Yesterday the Fédération Equestre Internationale (FEI) announced bold steps designed to improve endurance horse welfare, proposing unprecedented athlete penalties for equine injuries, extended rest periods, and increased accountability. The moves were fully supported by delegates attending the endurance round table on the second day of the FEI Sports Forum in Lausanne, Switzerland.
“The welfare of the horse is not just a veterinary issue, it’s an issue for all those who work in the sport,” said John McEwen, FEI first vice president and chair of the FEI Veterinary Committee.
Proposed rule changes relating to officials’ accountability and responsibility, increased protection of horses through athlete penalty points and extended rest periods, appointment of independent governance advisors, and improved conflict of interest regulations received wide support from attendees.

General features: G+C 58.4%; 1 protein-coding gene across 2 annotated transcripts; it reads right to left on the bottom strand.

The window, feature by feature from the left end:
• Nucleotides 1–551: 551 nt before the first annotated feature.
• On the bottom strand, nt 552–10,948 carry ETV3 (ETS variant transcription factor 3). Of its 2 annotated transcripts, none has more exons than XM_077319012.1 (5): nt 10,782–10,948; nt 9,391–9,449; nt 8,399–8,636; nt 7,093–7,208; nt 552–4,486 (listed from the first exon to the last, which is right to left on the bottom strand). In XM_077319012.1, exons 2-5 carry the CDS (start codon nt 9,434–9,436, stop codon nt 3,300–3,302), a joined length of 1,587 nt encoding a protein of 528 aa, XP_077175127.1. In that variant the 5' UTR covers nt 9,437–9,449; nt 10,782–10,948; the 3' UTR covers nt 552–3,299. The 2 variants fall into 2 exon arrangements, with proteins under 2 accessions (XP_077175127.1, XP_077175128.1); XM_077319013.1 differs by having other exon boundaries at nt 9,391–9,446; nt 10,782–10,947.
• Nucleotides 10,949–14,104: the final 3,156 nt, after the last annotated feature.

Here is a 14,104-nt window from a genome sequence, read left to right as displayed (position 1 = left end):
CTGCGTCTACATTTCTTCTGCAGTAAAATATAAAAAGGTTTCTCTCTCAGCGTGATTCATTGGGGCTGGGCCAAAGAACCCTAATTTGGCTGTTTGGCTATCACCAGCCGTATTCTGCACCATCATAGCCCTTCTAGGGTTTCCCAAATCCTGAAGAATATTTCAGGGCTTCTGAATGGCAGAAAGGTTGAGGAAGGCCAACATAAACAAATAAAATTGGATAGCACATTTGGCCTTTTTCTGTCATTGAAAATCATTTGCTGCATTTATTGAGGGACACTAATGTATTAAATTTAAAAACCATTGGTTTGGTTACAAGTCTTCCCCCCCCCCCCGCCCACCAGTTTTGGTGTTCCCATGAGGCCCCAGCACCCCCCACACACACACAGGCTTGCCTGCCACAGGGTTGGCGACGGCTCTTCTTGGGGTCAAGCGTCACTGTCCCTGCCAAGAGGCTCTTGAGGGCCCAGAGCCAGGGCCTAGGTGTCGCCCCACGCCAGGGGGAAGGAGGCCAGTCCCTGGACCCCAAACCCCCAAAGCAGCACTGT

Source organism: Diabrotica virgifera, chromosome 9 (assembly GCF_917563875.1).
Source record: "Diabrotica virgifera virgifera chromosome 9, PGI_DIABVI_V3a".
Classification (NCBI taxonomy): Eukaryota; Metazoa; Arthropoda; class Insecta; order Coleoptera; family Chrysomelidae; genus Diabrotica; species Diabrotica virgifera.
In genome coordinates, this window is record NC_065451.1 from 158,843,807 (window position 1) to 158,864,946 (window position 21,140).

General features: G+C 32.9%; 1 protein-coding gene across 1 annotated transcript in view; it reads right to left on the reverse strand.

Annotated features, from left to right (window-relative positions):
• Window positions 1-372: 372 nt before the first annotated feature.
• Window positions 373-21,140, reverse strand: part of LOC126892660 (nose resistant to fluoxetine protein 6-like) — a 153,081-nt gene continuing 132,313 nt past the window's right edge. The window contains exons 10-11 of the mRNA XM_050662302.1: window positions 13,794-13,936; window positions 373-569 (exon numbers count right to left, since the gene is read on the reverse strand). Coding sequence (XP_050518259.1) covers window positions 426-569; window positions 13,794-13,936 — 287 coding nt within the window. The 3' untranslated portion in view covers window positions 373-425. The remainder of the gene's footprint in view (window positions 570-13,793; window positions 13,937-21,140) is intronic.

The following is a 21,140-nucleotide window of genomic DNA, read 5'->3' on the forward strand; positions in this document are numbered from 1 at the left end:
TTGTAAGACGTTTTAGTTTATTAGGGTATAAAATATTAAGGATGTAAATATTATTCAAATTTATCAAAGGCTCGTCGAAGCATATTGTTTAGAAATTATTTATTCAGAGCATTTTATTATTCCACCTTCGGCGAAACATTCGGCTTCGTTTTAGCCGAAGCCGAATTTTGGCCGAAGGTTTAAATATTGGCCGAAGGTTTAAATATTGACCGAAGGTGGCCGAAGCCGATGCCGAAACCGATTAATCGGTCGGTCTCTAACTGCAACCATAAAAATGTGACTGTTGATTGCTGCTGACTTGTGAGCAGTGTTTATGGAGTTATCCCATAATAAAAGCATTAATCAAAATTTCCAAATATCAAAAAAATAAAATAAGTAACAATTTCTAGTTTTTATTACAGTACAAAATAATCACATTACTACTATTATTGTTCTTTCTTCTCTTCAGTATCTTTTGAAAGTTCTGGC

There was also wide support for the new FEI Endurance Codex, which the endurance committee has produced to cover endurance officials, and separately endurance athletes and registered trainers. The codex—which defines responsibility, accountability, and sanctions for those in breach of the rules—already exists for FEI veterinarians.
The rule changes will be circulated to national federations for final review prior to going before the FEI bureau at its in-person meeting on June 9-10 for approval and immediate implementation.
During the debate session that followed, there was a call for information about injuries at national events to be included in the Global Endurance Injuries Study (GEIS); this was backed by Tim Parkin, BSc